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Ross v. Santa Clara County Sheriff's Department

United States District Court, N.D. California, San Jose Division

July 23, 2015

ALLISON M. ROSS, Plaintiff,


HOWARD R. LLOYD, Magistrate Judge.

Plaintiff Allison Ross filed this civil rights action, claiming that she was subjected to an unlawful search and seizure and arrest. According to her complaint, late on the night of December 31, 2009 she "facilitated" a call to the Santa Clara County Sheriff's Department for help in a possible home invasion. Ross claims that deputies who arrived on the scene unlawfully detained her, illegally entered her home, and conducted an unlawful search of the premises. Ross further alleges that she was wrongfully arrested for being under the influence, and that defendants planted narcotics in her home, caused her to ingest water spiked with methamphetamines, and tampered with her blood sample in order to manufacture a false positive for narcotics. Plaintiff asserts claims under 42 U.S.C. § 1983, as well as several pendent state law claims for relief. Her thirteenth and fourteenth claims for relief allege that defendants engaged in a conspiracy to fabricate evidence against her and a conspiracy to deprive her of her Fourteenth Amendment due process rights through the alleged tampering with and falsification of evidence.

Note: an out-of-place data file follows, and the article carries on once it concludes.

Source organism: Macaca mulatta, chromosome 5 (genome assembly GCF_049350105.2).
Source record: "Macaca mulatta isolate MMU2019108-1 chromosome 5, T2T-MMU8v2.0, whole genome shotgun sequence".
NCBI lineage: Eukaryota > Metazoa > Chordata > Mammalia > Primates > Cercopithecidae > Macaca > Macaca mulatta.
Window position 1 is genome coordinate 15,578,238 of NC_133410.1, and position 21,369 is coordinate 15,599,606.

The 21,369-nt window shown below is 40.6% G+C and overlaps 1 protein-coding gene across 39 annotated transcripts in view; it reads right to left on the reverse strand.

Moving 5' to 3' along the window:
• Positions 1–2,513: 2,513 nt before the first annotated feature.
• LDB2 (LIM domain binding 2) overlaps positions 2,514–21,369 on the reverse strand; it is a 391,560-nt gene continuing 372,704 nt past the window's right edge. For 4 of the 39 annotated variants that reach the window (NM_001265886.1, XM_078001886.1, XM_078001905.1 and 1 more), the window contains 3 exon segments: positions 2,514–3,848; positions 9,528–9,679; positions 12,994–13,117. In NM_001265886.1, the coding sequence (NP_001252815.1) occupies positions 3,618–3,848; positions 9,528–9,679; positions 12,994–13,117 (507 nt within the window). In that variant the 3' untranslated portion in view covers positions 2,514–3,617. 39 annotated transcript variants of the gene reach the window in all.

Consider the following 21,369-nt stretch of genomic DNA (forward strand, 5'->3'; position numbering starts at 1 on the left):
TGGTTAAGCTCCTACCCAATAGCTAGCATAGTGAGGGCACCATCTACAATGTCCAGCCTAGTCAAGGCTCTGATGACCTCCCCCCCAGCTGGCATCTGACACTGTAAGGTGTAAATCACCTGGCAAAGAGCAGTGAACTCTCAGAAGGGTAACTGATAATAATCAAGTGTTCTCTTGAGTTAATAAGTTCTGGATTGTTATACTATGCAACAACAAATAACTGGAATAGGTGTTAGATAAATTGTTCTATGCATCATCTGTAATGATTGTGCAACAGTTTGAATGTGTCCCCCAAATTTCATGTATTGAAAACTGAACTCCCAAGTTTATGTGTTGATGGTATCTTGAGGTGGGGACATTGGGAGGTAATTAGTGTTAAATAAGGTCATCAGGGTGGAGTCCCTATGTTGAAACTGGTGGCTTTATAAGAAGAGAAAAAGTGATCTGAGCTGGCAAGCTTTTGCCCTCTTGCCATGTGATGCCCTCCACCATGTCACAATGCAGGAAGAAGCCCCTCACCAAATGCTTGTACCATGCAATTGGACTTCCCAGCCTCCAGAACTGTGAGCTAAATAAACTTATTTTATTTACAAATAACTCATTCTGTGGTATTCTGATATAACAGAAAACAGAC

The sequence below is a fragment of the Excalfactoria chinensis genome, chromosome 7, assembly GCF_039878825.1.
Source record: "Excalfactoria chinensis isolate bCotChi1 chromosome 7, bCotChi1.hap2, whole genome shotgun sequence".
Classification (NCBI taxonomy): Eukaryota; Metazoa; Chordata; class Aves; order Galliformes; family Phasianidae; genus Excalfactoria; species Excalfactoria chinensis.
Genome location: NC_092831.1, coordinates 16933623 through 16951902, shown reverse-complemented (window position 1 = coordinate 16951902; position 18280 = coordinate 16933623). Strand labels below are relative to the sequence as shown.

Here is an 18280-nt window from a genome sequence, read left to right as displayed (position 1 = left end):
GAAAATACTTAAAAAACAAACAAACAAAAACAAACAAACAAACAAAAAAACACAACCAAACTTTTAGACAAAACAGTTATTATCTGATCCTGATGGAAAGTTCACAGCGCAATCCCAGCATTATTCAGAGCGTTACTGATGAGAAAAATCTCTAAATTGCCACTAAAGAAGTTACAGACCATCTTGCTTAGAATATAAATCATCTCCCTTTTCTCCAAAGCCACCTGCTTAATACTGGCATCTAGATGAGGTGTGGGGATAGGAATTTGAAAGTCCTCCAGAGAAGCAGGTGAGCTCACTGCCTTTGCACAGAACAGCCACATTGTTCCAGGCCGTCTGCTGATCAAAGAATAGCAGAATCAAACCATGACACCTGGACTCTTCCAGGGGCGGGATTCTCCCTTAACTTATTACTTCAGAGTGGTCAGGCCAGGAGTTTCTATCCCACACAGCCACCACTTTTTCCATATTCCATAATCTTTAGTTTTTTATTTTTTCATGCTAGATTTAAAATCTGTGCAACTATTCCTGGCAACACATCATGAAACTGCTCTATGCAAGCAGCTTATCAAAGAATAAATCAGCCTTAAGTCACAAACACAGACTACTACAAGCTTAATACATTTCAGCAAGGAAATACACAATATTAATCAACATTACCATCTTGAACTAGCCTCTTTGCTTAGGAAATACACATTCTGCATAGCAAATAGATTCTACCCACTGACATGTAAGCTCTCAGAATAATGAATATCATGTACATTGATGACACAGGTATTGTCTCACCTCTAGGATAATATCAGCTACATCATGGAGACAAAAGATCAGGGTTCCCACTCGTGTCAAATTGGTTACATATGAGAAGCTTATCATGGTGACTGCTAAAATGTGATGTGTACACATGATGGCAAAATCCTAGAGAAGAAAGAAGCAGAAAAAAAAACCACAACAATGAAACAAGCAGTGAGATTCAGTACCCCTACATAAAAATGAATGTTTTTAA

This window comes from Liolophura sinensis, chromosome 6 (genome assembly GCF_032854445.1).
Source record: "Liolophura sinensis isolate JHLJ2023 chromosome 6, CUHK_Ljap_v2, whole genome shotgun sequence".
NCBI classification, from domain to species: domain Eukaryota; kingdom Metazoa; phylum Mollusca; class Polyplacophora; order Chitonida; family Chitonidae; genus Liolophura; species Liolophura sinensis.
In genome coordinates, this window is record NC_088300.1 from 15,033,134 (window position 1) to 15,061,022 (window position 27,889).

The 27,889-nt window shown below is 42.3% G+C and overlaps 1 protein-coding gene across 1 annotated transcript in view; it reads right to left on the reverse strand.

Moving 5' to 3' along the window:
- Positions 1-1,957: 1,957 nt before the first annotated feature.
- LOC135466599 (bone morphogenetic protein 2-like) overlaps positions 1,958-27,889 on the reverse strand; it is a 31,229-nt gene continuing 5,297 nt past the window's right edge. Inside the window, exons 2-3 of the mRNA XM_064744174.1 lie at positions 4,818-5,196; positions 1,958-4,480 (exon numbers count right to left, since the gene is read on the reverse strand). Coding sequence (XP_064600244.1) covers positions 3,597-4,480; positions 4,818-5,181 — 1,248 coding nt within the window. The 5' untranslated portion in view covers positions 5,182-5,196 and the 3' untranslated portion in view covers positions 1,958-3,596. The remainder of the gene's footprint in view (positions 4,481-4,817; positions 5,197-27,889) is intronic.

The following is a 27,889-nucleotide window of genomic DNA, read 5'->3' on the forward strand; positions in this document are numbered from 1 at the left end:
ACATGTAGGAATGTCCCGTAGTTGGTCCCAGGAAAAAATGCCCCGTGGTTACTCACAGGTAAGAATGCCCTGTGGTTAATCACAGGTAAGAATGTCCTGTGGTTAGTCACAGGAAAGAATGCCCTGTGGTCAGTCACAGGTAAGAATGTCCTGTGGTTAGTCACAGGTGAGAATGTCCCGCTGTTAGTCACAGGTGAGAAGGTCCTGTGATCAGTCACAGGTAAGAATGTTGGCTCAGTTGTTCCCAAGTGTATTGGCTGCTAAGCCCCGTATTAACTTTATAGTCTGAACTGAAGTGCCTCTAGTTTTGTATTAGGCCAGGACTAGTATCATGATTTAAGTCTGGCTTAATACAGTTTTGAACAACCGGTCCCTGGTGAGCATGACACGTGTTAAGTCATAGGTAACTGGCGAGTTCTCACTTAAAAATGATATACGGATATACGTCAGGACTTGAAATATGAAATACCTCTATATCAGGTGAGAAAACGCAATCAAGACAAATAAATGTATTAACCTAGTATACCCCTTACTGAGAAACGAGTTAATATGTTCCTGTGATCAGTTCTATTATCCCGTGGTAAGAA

In deposition, Ross testified that she believes she is being targeted as part of a conspiracy by the Sheriff's Department to retaliate against her husband, David Campagna, for filing a worker's compensation claim. Campagna, a former County correctional officer, is not a party to this suit.

Defendants subpoenaed Campagna's worker's compensation records. Citing his right to privacy, Campagna objected to the disclosure of those documents. Arguing that the records are relevant to plaintiff's conspiracy claims and claim for punitive damages, defendants now move for an order compelling production, as well as for entry of a suitable protective order. Campagna opposes the motion. The matter is deemed suitable for determination without oral argument, and the July 28, 2015 hearing is vacated.[1] Civ. L.R. 7-1(b). Upon consideration of the moving and responding papers, the court grants defendants' motion.

Campagna argues that the requested records have nothing to do with plaintiff's claims and says that his wife's testimony about his worker's compensation claim was merely her speculation about defendants' possible "secret motivation" for targeting her. Parties may obtain discovery about any non-privileged matter that is relevant to any party's claim or defense. Fed.R.Civ.P. 26(b)(1). "Relevance under Rule 26(b)(1) is construed more broadly for discovery than for trial." Truswal Sys. Corp. v. Hydro-Air Eng'g, Inc., 813 F.2d 1207, 1211 (Fed.Cir.1987). "Relevant information need not be admissible at the trial if the discovery appears reasonably calculated to lead to the discovery of admissible evidence." Fed.R.Civ.P. 26(b)(1).

Citing Katzman v. Los Angeles Cnty. Metro. Transp. Authority, ___ F.Supp. 3d ___, No. 13-cv-00438-LHK, 2014 WL 5698207 at *11 (N.D. Cal., Nov. 4, 2014), Campagna argues that defendants' alleged "secret motivation" is irrelevant to a conspiracy claim, and contends that conspiracy "is not a cause of action." (Dkt. 43, Opp. at 5). The cited portion of Katzman, however, says nothing of the kind. There, all the court said was that "because conspiracy is not itself a tort under § 1983, a claimed conspiracy to violate § 1983 must always have an underlying constitutional violation." Id . (emphasis added). Ross' conspiracy claims clearly are premised on an alleged violation of her Fourteenth Amendment due process rights.